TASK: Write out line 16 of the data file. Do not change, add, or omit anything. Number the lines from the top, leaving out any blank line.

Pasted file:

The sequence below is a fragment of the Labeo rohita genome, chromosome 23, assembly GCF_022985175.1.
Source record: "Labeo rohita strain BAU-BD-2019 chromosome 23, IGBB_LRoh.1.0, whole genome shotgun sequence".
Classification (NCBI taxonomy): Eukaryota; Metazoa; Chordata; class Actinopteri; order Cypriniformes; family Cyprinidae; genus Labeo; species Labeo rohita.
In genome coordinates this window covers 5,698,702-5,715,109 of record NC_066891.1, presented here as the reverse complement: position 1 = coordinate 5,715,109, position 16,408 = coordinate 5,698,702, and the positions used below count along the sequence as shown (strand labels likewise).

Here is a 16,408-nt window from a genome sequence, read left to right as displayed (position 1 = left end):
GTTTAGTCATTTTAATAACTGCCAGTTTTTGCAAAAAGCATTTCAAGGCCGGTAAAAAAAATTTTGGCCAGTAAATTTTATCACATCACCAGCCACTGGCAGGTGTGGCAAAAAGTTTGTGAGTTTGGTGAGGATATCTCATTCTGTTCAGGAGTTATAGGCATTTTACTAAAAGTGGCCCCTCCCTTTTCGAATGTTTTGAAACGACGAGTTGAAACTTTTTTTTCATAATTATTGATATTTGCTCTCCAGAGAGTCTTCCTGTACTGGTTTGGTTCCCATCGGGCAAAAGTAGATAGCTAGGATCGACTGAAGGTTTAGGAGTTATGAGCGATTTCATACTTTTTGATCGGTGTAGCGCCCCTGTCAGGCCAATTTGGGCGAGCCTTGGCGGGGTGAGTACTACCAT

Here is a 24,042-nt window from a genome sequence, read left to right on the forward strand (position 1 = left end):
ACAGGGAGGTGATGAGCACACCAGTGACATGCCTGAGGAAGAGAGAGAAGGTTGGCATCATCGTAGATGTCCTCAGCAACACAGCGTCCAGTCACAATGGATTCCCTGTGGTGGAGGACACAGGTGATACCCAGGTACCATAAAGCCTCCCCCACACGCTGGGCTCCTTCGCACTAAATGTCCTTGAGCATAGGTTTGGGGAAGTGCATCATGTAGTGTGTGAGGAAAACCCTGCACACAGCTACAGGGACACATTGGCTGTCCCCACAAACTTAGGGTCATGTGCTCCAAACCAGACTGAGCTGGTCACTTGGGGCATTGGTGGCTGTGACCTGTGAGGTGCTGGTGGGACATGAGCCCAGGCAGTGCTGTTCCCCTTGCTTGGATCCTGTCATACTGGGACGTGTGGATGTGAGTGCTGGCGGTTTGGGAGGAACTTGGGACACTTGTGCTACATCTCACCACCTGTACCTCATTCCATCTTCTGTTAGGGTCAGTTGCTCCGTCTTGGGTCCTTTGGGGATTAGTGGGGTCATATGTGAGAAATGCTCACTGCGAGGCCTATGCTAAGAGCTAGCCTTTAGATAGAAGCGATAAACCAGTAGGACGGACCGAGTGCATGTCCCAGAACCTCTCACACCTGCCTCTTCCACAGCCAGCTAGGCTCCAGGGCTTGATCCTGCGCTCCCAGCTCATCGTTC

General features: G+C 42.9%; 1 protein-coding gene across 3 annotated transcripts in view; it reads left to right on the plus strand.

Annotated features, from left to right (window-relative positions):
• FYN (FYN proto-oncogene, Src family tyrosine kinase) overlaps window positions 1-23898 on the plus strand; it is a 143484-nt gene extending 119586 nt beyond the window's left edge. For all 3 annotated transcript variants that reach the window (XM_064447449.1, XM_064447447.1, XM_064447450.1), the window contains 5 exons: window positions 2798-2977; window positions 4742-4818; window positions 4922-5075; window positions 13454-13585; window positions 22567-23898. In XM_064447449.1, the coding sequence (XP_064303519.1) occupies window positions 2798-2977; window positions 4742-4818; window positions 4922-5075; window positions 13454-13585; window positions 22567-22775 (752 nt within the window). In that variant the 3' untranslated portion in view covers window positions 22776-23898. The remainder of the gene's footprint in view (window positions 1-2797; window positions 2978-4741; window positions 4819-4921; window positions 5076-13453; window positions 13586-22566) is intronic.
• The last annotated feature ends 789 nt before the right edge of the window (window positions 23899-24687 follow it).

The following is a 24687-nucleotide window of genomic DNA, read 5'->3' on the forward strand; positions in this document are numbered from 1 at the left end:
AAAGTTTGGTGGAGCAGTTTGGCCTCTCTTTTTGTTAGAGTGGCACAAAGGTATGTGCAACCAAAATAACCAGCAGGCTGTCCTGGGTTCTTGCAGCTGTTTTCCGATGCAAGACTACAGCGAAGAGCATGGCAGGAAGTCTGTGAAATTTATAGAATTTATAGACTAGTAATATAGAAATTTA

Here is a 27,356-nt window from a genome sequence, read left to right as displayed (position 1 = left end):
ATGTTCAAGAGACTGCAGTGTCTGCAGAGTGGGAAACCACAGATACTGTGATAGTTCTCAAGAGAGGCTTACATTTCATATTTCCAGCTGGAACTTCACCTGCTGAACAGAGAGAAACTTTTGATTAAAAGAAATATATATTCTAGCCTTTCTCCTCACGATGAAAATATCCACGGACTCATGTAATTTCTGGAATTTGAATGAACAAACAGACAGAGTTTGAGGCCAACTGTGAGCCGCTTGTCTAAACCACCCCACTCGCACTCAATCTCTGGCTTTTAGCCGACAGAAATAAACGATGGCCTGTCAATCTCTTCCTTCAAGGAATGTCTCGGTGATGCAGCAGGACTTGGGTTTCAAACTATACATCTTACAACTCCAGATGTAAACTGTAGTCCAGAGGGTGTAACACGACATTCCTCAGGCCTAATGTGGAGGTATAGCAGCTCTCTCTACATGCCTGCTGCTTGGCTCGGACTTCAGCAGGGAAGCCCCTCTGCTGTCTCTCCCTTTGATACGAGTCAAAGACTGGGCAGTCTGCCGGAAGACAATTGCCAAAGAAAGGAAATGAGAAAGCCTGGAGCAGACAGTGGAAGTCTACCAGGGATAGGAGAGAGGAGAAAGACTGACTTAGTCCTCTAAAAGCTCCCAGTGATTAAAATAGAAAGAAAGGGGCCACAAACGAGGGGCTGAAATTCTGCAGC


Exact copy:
ATGTTCAAGAGACTGCAGTGTCTGCAGAGTGGGAAACCACAGATACTGTGATAGTTCTCAAGAGAGGCTTACATTTCATATTTCCAGCTGGAACTTCACCTGCTGAACAGAGAGAAACTTTTGATTAAAAGAAATATATATTCTAGCCTTTCTCCTCACGATGAAAATATCCACGGACTCATGTAATTTCTGGAATTTGAATGAACAAACAGACAGAGTTTGAGGCCAACTGTGAGCCGCTTGTCTAAACCACCCCACTCGCACTCAATCTCTGGCTTTTAGCCGACAGAAATAAACGATGGCCTGTCAATCTCTTCCTTCAAGGAATGTCTCGGTGATGCAGCAGGACTTGGGTTTCAAACTATACATCTTACAACTCCAGATGTAAACTGTAGTCCAGAGGGTGTAACACGACATTCCTCAGGCCTAATGTGGAGGTATAGCAGCTCTCTCTACATGCCTGCTGCTTGGCTCGGACTTCAGCAGGGAAGCCCCTCTGCTGTCTCTCCCTTTGATACGAGTCAAAGACTGGGCAGTCTGCCGGAAGACAATTGCCAAAGAAAGGAAATGAGAAAGCCTGGAGCAGACAGTGGAAGTCTACCAGGGATAGGAGAGAGGAGAAAGACTGACTTAGTCCTCTAAAAGCTCCCAGTGATTAAAATAGAAAGAAAGGGGCCACAAACGAGGGGCTGAAATTCTGCAGC